Donald Trump made a horrible misstep when he diluted his position on deporting the illegal aliens. It’s been one of the primary reasons that he’s been as successful as he has as a first-time candidate. He seems to have corrected course (mostly), but he’s done his brand some lasting damage. I don’t believe that he can withstand making that mistake again. No matter what the media and the two political parties tell you, this election is all about the specific issues that Donald Trump has put forward — it’s not about the likability or popularity of either candidate.
Many people on my side of the aisle are celebrating the release of Democratic National Committee emails that show that they were in the bag for Hillary Clinton all along. This is unsurprising to anyone who pays attention to politics. It’s been the disgust with the corrupt ruling elite that has fueled the candidacies of both Bernie Sanders and Donald Trump. The emails confirm that both of these candidates were completely correct – the system was rigged against them. Trump was adept enough to decimate a field of 16 candidates, despite the wishes of his party’s ruling elite. Sanders was not as fortunate — and that is partially his own fault.
For years, the two-party system has been failing the American electorate. On one side, we have the Democratic Party who’s packaged itself as the party of the people. They claim to be for higher taxes on rich people and greater benefits and services for everyone else. They’ve been the natural home for progressives, socialists, communists, and leftists of every stripe. They call for greater government powers, more regulation, and bigger budgets.
Who does Paul Ryan think he is? He’s not royalty. We shouldn’t need to court him like some reluctant school girl in order to get him to support the Republican nominee. He just came out and pointedly refused to support Donald Trump… again. For God’s sake, he’s the Republican Speaker of the House! Someone needs to explain to him that the #NeverTrump crowd has lost — and they were never a significant portion of the Republican Party in any case. He’s just an elected representative, not some sort of potentate. If Ryan can’t enthusiastically support Trump as the Republican nominee then he needs to be removed as Speaker — he is not representing the will of the Republican voting base.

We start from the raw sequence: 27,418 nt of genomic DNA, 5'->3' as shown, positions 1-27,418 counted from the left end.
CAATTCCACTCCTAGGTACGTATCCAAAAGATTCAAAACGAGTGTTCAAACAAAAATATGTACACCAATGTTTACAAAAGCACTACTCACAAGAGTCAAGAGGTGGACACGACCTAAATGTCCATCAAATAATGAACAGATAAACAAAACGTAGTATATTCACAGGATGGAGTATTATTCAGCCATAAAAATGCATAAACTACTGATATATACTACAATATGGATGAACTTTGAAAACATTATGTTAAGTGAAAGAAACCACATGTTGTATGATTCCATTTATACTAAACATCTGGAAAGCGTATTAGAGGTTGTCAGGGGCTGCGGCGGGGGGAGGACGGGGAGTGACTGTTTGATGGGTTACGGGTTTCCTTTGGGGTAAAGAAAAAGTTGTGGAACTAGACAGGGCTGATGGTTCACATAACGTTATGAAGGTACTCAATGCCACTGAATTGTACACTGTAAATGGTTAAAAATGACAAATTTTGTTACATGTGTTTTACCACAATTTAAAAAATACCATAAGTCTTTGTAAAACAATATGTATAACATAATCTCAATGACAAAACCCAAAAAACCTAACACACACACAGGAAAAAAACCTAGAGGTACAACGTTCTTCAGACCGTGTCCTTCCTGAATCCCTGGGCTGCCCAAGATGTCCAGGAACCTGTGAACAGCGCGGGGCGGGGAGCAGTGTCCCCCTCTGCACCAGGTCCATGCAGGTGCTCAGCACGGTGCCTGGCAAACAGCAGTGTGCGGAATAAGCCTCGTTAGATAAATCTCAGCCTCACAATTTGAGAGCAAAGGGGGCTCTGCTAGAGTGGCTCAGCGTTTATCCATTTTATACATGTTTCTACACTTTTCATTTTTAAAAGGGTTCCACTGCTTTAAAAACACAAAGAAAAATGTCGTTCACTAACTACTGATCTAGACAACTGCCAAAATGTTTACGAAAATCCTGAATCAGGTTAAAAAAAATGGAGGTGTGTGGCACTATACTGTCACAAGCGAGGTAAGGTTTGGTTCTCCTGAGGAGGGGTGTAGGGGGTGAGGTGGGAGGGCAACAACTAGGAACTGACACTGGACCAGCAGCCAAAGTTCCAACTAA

I’m a “live and let live” type of guy. I don’t care who you sleep with, what you wear, or what affectations you’ve decided to adopt. I am unconcerned with other people’s sexual proclivities. As long as you aren’t attempting to bed children, I couldn’t care less about your sex life. That doesn’t mean that I approve of every behavior a person could adopt — I just don’t care.
If a guy wants to dress up like a woman, I am not interested in preventing him from doing so. If a woman wants to wear a suit and call herself Charlie, it doesn’t matter to me. I might think that they’re odd — but once again, it’s none of my business. I don’t care.
I have been an enthusiastic supporter of Ted Cruz and Rand Paul for years now. They have both proven themselves to be principled conservatives rather than tools of the Party establishment. I started off this election season as a fierce Cruz supporter and dreamed of a Cruz/Paul victory ticket in November. But then Donald Trump showed us that a populist could break the accepted rules and knock the presumed nominee out of the race. He electrified the race in ways that we hadn’t seen on the Republican side in decades.
For decades the working class base of the Republican party has voted for one loser after another. We didn’t like the candidates who made it through the process, but we understood the implied contract of party politics. Sometimes we had to deal with establishment insiders, like John McCain and Mitt Romney, but we sucked it up and voted for the party’s choice. Most of the time we thought that the candidates were outright tools of the corporate elite and donor class — but we were willing to respect the will of the voters and rally around even the weakest of candidates.
Political opportunism is nothing new to billionaire Michael Bloomberg. As a life-long Democrat, he had no problem with switching political parties in 2001 to ride Rudy Giuliani’s Republican coattails and win the mayoralty of the city of New York. It didn’t take long for him to show his liberal, big-government, nanny state proclivities.
In recent years, the Democratic Party has lurched so far to the left that we sometimes forget that there used to be rational and conservative politicians who were associated with it. In 1960, John F. Kennedy was elected president on a platform that included a promise to lower taxes in order to spur economic growth and thereby increase revenue to the treasury. Bill Clinton was elected president in 1992 promising to “end welfare as we know it.” I doubt that either Kennedy or Clinton would be able to secure the Democratic Party’s nomination in 2016 — they would be considered too horribly right-wing for their party’s taste.
Donald Trump is still dominating the Republican field despite the dire predictions of everyone in politics and the media. Every time Trump says something politically unconventional, he is attacked by the professional political class. Currently we see the establishment in an uproar over his comments promising to temporarily stop Muslim migration into the country. Yes, he did say temporary, and he says it’s only until the nation’s leaders figure out how to address the incredible amount of hatred coming from the Muslim world. Unsurprisingly, his opinion is shared by a large segment of American society.